23 March 2018
China's forceful campaign to convince other countries that they have nothing to worry about has only caused more suspicions. Photo: Reuters
China's forceful campaign to convince other countries that they have nothing to worry about has only caused more suspicions. Photo: Reuters

The China threat: Theory or reality?

China’s rapid growth and increasingly assertive behavior are causing alarm in many parts of the world, but Beijing continues to ridicule what it calls “the China threat theory,” telling the rest of the world that it has nothing to worry about.

But the way China is sending that message is in itself worrying. With Japan, for instance, Beijing is indicating that improved bilateral relations would only come about if the Japanese stopped considering China a possible threat.

The latest Japanese defense white paper, published last August, said that China, “while advocating ‘peaceful development,’ continues to act in an assertive manner, including attempts at changing the status quo by coercion based on its own assertions incompatible with the existing international order.” The official state newspaper China Daily responded that relations between the two countries cannot improve if Japan regards China as a threat and continues to hold military exercises with the United States.

In February, after Daniel Coats, Director of National Intelligence, at a Senate Intelligence Committee hearing, listed Russia and China as sources of threats to the United States. A Chinese foreign ministry spokesman, Geng Shuang, dismissed his remarks, saying, “I don’t know why the United States has such a strong sense of insecurity.”

The China Daily followed up with a condemnation of “the comeback of McCarthyism” in the U.S.

Even Angela Merkel has been targeted in Beijing’s forceful campaign to convince other countries that there is no China threat.

The German chancellor said at a press conference that China mustn’t link its investments in the western Balkans to political demands.

“I have no objections to the fact that China wants to trade and to invest,” Merkel said. “We are committed to free trade, but it must be reciprocal.” She added that openness must come “not just from one side but from all sides.”

For insisting on reciprocity – China faces no restraints on its investments in Europe while it keeps many sectors of its own economy closed to foreigners – Merkel was accused by a China Daily editorial of “China threat rhetoric,” “cold war mentality,” “alarmist talk” and “political bias and prejudice against China.”

China is certainly right that there is an increase in suspicions of China and its motives.

In Europe, a recently released report, “Authoritarian Advance: Responding to China’s Growing Political Influence in Europe,” is a wake-up call for many regarding China’s pervasive influencing efforts within the continent. It was published by the Mercator Institute for China Studies, the largest European think tank with an exclusive focus on China.

“China’s rapidly increasing political influencing efforts in Europe and the self-confident promotion of its authoritarian ideals pose a significant challenge to liberal democracy as well as Europe’s values and interests,” it warned. “China takes advantage of the one-sided openness of Europe. Europe’s gates are wide open whereas China seeks to tightly restrict access of foreign ideas, actors and capital.”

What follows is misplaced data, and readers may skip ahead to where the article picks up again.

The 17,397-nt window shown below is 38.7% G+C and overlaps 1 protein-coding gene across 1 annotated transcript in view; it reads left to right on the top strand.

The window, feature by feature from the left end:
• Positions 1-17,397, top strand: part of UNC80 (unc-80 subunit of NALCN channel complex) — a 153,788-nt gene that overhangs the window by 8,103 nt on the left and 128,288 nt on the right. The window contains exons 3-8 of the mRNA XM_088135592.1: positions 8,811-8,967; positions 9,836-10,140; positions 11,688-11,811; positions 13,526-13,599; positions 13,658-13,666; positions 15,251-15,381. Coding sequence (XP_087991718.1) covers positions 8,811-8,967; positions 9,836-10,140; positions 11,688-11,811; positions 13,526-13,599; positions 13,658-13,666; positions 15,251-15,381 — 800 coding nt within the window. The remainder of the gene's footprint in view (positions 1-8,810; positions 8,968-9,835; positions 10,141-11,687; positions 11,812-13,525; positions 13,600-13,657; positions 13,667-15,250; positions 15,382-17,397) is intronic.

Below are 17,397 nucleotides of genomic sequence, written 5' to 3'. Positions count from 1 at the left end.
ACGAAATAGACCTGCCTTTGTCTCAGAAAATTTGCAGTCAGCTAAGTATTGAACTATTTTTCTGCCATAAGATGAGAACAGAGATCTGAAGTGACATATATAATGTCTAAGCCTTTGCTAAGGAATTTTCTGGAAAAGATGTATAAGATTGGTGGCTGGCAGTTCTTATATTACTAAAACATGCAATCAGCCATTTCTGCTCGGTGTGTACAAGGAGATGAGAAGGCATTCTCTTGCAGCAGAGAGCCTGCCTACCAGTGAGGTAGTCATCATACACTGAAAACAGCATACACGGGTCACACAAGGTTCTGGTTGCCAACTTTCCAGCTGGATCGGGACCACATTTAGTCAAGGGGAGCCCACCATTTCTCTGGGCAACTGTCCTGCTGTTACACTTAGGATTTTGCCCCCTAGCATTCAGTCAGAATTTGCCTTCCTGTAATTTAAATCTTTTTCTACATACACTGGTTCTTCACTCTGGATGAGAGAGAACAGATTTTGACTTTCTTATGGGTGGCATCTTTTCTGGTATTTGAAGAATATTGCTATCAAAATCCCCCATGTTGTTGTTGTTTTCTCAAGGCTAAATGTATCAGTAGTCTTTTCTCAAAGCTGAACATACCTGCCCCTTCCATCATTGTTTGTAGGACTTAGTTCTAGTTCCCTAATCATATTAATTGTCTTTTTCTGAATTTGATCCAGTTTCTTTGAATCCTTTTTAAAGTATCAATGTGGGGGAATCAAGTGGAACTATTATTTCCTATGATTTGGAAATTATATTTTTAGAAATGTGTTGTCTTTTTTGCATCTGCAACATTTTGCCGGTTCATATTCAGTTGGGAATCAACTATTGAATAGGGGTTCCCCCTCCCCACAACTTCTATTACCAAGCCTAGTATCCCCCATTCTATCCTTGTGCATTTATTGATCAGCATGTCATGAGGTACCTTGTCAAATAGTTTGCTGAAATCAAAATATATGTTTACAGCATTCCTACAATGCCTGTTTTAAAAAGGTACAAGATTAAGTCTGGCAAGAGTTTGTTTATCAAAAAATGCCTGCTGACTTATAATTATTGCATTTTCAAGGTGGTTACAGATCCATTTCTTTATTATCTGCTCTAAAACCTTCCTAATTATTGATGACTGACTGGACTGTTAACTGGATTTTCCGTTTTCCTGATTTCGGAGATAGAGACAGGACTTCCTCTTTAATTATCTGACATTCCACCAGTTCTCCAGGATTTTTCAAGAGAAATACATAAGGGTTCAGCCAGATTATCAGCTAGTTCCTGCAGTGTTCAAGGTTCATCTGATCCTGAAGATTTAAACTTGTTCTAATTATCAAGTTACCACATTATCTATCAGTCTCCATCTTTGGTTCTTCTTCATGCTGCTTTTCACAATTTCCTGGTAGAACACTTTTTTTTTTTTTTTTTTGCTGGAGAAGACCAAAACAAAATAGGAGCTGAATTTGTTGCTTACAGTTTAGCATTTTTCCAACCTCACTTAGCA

Another study, “China at the Gates: a New Power Audit of EU-China relations,” by the European Council on Foreign Relations, pointed to the asymmetry in EU-China relations, with China claiming developing economy status “even as it reaches the first rank among global economies.”

The problem for China is global. Australia recently proposed new legislation to crack down on foreign interference in political activity. Prime Minister Malcolm Turnbull noted “disturbing reports” of Chinese influence when his government proposed the new rules which, among other things, would ban foreign political donations and identify lobbyists for foreign governments.

Even in tiny New Zealand, there is growing concern over China. Anne-Marie Brady, a China specialist at the University of Canberra, published a report last year on Chinese efforts to infiltrate New Zealand party politics, media and education. Her office on campus was broken into in December and, in February, her home was burglarized with computers, phones ad USB storage devices stolen while other valuables were left untouched. The New Zealand Prime Minister, Jacinda Ardern, voiced alarm and promised to look into the matter.

It matters little that the Communist Party of China is raising the volume of its propaganda campaign, asserting over and over that China is “dedicated to promoting lasting peace, universal security and common prosperity and building a community with a shared future for mankind.”

The message is not the problem. The problem is what China actually does in practice. And clearly, many countries are concluding, on the basis of observing Chinese actions, that the “China threat” is much more than a theory. The latest news out of China, that the President can serve for life, is likely to exacerbate such fears.

– Contact us at [email protected]


Frank Ching opened The Wall Street Journal’s Bureau in China in 1979. He is now a Hong Kong-based writer on Chinese affairs.

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